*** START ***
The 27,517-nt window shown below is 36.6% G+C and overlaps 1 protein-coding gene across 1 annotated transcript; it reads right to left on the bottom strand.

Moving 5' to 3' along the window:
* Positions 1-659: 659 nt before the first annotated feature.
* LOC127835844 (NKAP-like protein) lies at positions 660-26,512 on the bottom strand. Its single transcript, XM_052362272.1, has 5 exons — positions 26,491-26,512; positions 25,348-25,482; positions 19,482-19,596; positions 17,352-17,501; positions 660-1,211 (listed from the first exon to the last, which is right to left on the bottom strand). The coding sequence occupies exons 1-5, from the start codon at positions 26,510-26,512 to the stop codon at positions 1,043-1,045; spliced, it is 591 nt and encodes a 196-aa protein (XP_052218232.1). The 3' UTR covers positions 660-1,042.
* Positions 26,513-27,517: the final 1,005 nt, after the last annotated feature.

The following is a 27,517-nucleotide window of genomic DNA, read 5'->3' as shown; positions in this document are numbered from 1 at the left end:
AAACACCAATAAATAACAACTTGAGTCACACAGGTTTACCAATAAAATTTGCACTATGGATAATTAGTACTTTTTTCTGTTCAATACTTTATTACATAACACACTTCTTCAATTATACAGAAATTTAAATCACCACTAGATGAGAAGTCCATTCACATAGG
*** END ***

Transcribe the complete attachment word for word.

The 27,517-nt window shown below is 36.6% G+C and overlaps 1 protein-coding gene across 1 annotated transcript; it reads right to left on the bottom strand.

Moving 5' to 3' along the window:
* Positions 1-659: 659 nt before the first annotated feature.
* LOC127835844 (NKAP-like protein) lies at positions 660-26,512 on the bottom strand. Its single transcript, XM_052362272.1, has 5 exons — positions 26,491-26,512; positions 25,348-25,482; positions 19,482-19,596; positions 17,352-17,501; positions 660-1,211 (listed from the first exon to the last, which is right to left on the bottom strand). The coding sequence occupies exons 1-5, from the start codon at positions 26,510-26,512 to the stop codon at positions 1,043-1,045; spliced, it is 591 nt and encodes a 196-aa protein (XP_052218232.1). The 3' UTR covers positions 660-1,042.
* Positions 26,513-27,517: the final 1,005 nt, after the last annotated feature.

The following is a 27,517-nucleotide window of genomic DNA, read 5'->3' as shown; positions in this document are numbered from 1 at the left end:
AAACACCAATAAATAACAACTTGAGTCACACAGGTTTACCAATAAAATTTGCACTATGGATAATTAGTACTTTTTTCTGTTCAATACTTTATTACATAACACACTTCTTCAATTATACAGAAATTTAAATCACCACTAGATGAGAAGTCCATTCACATAGG